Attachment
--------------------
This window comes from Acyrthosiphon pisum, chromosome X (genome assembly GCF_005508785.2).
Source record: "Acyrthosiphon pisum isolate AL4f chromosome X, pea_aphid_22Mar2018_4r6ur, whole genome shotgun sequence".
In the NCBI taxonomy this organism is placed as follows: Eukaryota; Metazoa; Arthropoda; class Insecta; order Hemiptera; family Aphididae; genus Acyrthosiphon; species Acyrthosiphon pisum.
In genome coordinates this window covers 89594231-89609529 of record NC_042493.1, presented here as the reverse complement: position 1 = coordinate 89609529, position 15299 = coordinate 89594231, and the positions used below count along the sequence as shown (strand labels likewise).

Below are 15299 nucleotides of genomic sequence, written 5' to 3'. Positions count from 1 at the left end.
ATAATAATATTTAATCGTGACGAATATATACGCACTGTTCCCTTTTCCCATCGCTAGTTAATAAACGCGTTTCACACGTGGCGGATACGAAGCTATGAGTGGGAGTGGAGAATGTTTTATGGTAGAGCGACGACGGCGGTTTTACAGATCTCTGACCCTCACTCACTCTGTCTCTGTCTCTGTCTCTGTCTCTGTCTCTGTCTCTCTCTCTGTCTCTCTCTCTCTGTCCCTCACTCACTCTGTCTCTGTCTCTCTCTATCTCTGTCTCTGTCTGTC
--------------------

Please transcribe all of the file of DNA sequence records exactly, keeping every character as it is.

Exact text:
This window comes from Acyrthosiphon pisum, chromosome X (genome assembly GCF_005508785.2).
Source record: "Acyrthosiphon pisum isolate AL4f chromosome X, pea_aphid_22Mar2018_4r6ur, whole genome shotgun sequence".
In the NCBI taxonomy this organism is placed as follows: Eukaryota; Metazoa; Arthropoda; class Insecta; order Hemiptera; family Aphididae; genus Acyrthosiphon; species Acyrthosiphon pisum.
In genome coordinates this window covers 89594231-89609529 of record NC_042493.1, presented here as the reverse complement: position 1 = coordinate 89609529, position 15299 = coordinate 89594231, and the positions used below count along the sequence as shown (strand labels likewise).

Below are 15299 nucleotides of genomic sequence, written 5' to 3'. Positions count from 1 at the left end.
ATAATAATATTTAATCGTGACGAATATATACGCACTGTTCCCTTTTCCCATCGCTAGTTAATAAACGCGTTTCACACGTGGCGGATACGAAGCTATGAGTGGGAGTGGAGAATGTTTTATGGTAGAGCGACGACGGCGGTTTTACAGATCTCTGACCCTCACTCACTCTGTCTCTGTCTCTGTCTCTGTCTCTGTCTCTGTCTCTCTCTCTGTCTCTCTCTCTCTGTCCCTCACTCACTCTGTCTCTGTCTCTCTCTATCTCTGTCTCTGTCTGTC